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Goddess of the Fallen[1]
The Mahur shrine of Renuka, venerated as a Shakti Pitha (a shrine of Mahadevi)
Sanskrit transliterationRénûka
Personal information
ChildrenṚumaṇvān, Suhotra, Vasu, Viśvāvasu, Parashurama[2]

Renuka, also known as Yellamma, is a Hindu mother Goddess worshipped predominantly in the South Indian states of Karnataka, Tamil Nadu, Telangana, Kerala, Andhra Pradesh and the western state of Maharashtra.[3] She is the mother of Parashurama, the sixth avatar of god Vishnu. She was given the name "Renuka" and acquired the status of a mother goddess before eventually being associated with the legend of Parashurama.[4]


Renuka is venerated by a number of different appellations such as Yellamma, Ekvira, Yamai, Ellai Amman, Padmakshi Renuka, and Ellai Amma Mahar, Kannada: ಶ್ರೀ ಯಲ್ಲಮ್ಮ ರೇಣುಕಾ, (Marathi: श्री रेणुका / येल्लुआई, Tamil: ரேணு/ரேணுகை அம்மன், Telugu: శ్రీ రేణుక/ ఎల్లమ్మ) and is worshipped as the goddess of the fallen in the Hindu pantheon. Her devotees revere her as the "Mother of the universe" or Jagadamba. [citation needed]

Other names for Yellamma include Mariamma, Chaniamma, Gangamma, and Kariyamma.[5]


Legends about Renuka are mentioned in the Mahabharata, the Harivamsa, and in the Bhagavata Purana.[6]

Renuka Sagara, Malaprabha River, Saundatti. (Belgaum District), North Karnataka, Karnataka

There are four incarnations of Adi parashakti (Kamakshi in Kanchi[7]) is worshipped. Vishalakshi in North Kashi,[8] Renukakshi[3] (Padmakshi) in West Alibag also known as padmakshi renuka of Konkan,[clarification needed] Meenakshi[9] in South in Madurai also known as Meena and Bahulakshi[10] in East.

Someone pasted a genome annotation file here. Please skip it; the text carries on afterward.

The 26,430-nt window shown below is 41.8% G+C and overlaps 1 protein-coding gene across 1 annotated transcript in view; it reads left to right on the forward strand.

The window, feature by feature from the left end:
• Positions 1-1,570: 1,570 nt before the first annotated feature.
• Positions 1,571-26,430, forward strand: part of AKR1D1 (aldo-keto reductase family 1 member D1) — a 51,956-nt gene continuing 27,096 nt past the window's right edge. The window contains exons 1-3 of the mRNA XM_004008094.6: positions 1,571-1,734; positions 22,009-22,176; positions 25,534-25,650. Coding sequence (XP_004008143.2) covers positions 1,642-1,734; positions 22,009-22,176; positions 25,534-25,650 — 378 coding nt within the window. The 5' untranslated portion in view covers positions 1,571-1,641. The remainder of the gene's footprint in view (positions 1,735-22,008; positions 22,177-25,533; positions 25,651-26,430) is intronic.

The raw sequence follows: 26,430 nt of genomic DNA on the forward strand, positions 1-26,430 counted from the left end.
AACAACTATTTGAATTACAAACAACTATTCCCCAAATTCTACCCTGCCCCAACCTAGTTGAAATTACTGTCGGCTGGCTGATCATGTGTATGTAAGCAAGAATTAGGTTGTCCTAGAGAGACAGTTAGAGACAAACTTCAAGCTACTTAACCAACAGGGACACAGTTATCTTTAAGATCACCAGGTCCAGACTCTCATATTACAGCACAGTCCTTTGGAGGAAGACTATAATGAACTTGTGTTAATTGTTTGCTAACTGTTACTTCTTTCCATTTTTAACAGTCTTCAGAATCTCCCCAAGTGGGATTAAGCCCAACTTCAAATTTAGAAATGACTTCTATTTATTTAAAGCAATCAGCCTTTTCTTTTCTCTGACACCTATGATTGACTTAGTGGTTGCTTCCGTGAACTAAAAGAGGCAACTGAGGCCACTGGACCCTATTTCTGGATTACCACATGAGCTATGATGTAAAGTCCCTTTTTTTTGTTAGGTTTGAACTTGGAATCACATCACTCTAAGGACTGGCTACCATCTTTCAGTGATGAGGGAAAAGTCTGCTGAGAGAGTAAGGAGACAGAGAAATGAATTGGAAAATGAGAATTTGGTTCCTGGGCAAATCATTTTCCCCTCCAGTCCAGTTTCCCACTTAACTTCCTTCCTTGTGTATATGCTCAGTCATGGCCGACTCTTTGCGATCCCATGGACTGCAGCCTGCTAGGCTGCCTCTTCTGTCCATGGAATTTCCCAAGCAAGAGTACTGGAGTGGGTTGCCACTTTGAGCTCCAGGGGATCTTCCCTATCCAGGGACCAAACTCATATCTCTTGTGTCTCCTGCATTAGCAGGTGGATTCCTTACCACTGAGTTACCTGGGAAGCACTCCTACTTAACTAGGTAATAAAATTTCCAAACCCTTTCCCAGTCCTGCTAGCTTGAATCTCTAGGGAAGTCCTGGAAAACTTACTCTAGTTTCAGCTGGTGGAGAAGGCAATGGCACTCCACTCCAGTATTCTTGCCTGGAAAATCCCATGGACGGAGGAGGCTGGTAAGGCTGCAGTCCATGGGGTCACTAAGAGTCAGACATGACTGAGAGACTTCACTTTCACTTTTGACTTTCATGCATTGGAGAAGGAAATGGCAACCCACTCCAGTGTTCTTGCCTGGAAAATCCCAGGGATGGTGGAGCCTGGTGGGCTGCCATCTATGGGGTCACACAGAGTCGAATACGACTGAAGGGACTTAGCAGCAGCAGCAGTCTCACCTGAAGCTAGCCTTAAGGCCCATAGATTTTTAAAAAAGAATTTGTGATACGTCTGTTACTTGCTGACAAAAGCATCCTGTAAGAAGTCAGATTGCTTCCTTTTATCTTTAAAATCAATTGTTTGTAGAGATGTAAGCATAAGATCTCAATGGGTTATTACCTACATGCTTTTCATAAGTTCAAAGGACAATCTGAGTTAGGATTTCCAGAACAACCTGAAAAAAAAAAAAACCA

Early life[edit]

King Renu (father of Renuka) performed a yajna – a ritual performed to maintain peace and good health. He was blessed with a daughter, who originated from the fire of this yajna. Renuka was a bright and active child and became the most beloved child of her parents.

When she was eight, Agastya, the guru of King Reṇu, advised him to have his daughter married to Jamadagni when she reached maturity. Jamadagni was the son of Ruchika and Satyavati and had obtained the blessings of the gods by performing severe penance. Renuka helped Jamdagni in all of his tasks of performing various rituals and puja. After a while, Renuka was blessed with another daughter called Anjana. Renuka would wake up early in the morning to bathe in the Malaprabha River with complete concentration and devotion. Her devotion was so powerful that she was able to create a pot to hold water made only of sand, one fresh pot every day. She would fill this pot on the bank of the river and would use a snake which was nearby, turning it into a rope-like convolution and placing it on her head, so that it supported the pot. Thus, she brought the water to Jamdagni for his rituals of oblation.

Married life[edit]

Renuka gave birth to five sons: Ṛumaṇvān, Suhotra, Vasu, Viśvāvasu, and Rama Bhargava.[11] Rama Bhargava was the youngest and most beloved, gaining the favour of Shiva and Parvati. Rama performed severe penance and was bestowed with an axe (parashu), and was henceforth called as Parashurama (the sixth incarnation of Vishnu).[12] One day, when Renuka went to the river, she saw a king make love to his wives. She was captivated by the sight, as a result of which she lost her concentration and devotion to her husband for a moment. As she was distracted, she lost her power of collecting water in unbaked pots, which she had gotten from her chastity. She lost the water that she had collected. Disappointed by this, she returned to the ashram in worry. Jamadagni had seen these events through his yogic power and was furious when she came back to the ashram.[13]

After being cursed by her husband, Renuka went east and sat in the forest to meditate. In her penance, she met with the saints Eknath[14] and Joginath; and requested them to gain the mercy of her husband. They first consoled her and then instructed her to follow their advice exactly as told. They told her to purify herself, first bathing in a nearby lake, and then to worship a Shivalinga, which they had given to her. Next, she was asked to visit the nearby town and beg for rice from the houses (this ritual, called "Joga Bedodu", is still carried out by women during a particular month in Karnataka/ "Jogawa" in Marathi, "Yellamma Jogu" in Telangana).